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1/5 manga» naruto
❝In the ninja world, those who break the rules are scum, that’s true, but those who abandon their friends are worse than scum.❞
artificialpace asked: Hey, I want to create a character (the antagonist) where it’s unclear just exactly how evil or how good he is? I want him to fall somewhere in the middle, not just be black or white. I was wondering if you had any ideas how I could do that?
These types of villains from our Villains page seem to fit your profile of ambiguity:
- Master Orator - a villain that has a fantastic talent for words, and often uses their speeches to motivate and/or manipulate crowds, whether they be people or their own minions. The Master Orator can also be a literal corrupter of minds, using magic or some other evil force in conjunction with his powerful speech to persuade one person or many people to his side.
Ex. Gríma the Wormtongue from The Lord of the Rings trilogy, Adolf Hitler
- Tragic Villain - A character who, although acting for primarily “evil” or selfish goals, is either not in full control of their actions or emotions and the reader or viewer can sympathize for due to them not being evil by choice; but rather by them being a victim of circumstance. These villains can face a crisis of conscience in which they submit to doing evil. The Tragic Villain often have confused morals believing that they are doing moral when in fact they are doing evil.
Ex. Darth Vader from Star Wars, Davy Jones from Disney’s Pirate of the Caribbean trilogy, Jack Torrance from The Shining, Norman Bates from Psycho
- Anti-Villain - the opposite of an anti-hero. While the anti-hero often fights on the protagonist’s team, but with selfish motives, the anti-villain plays a villain’s game, but for what’s at least in their eyes a noble cause. They may be personally more noble or heroic than an anti-hero but the means to achieve their ends are often considered immoral, unjust, even evil. Sometimes they may simply be a villain with gentlemanly qualities or a code of honor or some sense of justice. Anti-villains will occasionally side with their rivals (usually the protagonist) if a greater threat than themselves comes or it is in both of their best interests. Often also considered “grey” characters due to their moral ambiguity.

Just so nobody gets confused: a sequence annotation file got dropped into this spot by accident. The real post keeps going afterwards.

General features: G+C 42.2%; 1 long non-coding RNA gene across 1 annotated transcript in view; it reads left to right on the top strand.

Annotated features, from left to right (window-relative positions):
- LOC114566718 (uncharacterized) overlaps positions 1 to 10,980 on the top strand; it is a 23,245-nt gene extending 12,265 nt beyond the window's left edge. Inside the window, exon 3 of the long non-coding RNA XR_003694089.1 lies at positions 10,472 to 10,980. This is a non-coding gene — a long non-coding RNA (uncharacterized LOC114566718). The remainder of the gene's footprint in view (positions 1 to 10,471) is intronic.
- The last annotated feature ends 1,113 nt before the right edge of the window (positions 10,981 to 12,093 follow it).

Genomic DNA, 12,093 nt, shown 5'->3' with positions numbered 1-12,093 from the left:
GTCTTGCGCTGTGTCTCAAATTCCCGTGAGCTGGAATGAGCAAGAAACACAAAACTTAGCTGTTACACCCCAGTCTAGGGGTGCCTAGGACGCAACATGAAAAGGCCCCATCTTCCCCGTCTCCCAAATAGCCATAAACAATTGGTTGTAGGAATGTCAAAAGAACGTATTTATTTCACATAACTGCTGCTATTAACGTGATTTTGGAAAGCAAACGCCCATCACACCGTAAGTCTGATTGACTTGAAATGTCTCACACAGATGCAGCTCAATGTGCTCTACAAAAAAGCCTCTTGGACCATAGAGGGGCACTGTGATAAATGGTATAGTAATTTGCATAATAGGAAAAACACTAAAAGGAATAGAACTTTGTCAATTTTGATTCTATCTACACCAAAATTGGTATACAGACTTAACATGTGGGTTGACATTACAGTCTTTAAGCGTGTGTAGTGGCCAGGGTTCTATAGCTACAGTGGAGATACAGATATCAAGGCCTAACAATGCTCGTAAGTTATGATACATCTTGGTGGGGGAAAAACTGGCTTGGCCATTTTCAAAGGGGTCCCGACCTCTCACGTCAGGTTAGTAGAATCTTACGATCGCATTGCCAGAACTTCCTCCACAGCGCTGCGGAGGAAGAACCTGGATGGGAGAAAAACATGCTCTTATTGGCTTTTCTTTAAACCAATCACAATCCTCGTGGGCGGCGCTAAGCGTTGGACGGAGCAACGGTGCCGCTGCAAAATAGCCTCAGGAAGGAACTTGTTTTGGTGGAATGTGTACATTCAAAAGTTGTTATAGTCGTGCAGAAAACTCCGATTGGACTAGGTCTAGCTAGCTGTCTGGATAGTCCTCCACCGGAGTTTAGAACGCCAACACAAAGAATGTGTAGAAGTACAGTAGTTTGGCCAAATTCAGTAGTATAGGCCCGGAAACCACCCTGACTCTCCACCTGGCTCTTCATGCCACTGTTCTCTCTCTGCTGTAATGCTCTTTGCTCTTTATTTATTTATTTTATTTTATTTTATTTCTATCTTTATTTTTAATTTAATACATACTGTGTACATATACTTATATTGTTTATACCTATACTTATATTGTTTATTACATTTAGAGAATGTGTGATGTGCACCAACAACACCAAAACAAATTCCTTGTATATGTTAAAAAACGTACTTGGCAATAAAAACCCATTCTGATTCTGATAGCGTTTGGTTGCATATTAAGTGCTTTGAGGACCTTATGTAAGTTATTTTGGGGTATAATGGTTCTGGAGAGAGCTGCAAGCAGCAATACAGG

Ex. Magneto from The X-Men, The Jigsaw Killer from The Saw Series, Thomas Harris’ Hannibal Lecter
There are several very good examples of ambiguous antagonists in the Game of ThronesSeries where there is no clear “bad guy” but lots of bad people. Once Upon a Time has an ambiguous antagonist in Regina (The Evil Queen) because the audience is encouraged to sympathize with her perspective. True Blood or The Southern Vampire Mysteries has blood-thirsty murderers in the role of sympathetic protagonists and antagonists (especially Eric Northman and Pam Ravenscroft).
You may also what to check out our page of Character Virtues and Vices. This page takes you through the process of adding positive and negative traits to a character. For antagonists, there are generally going to be more “vices”, but for your purposes you could craft an antagonist who has an even number of each or whose vices are more forgivable. For instance, readers are more likely to sympathize with an antagonist who is “cranky” over an antagonist who is “murderous”.
For more on ambiguous antagonists, check out these articles:
- Grey and Gray Morality
- What are some of the best movies with ambiguous protagonists/antagonists?
- The “Villain” Spectrum: Creating a Layered Antagonist
- Types of antagonist
- Seven Types of Antagonists (especially “The Hater” and “The Crazy Friend”)
Thank you for your question!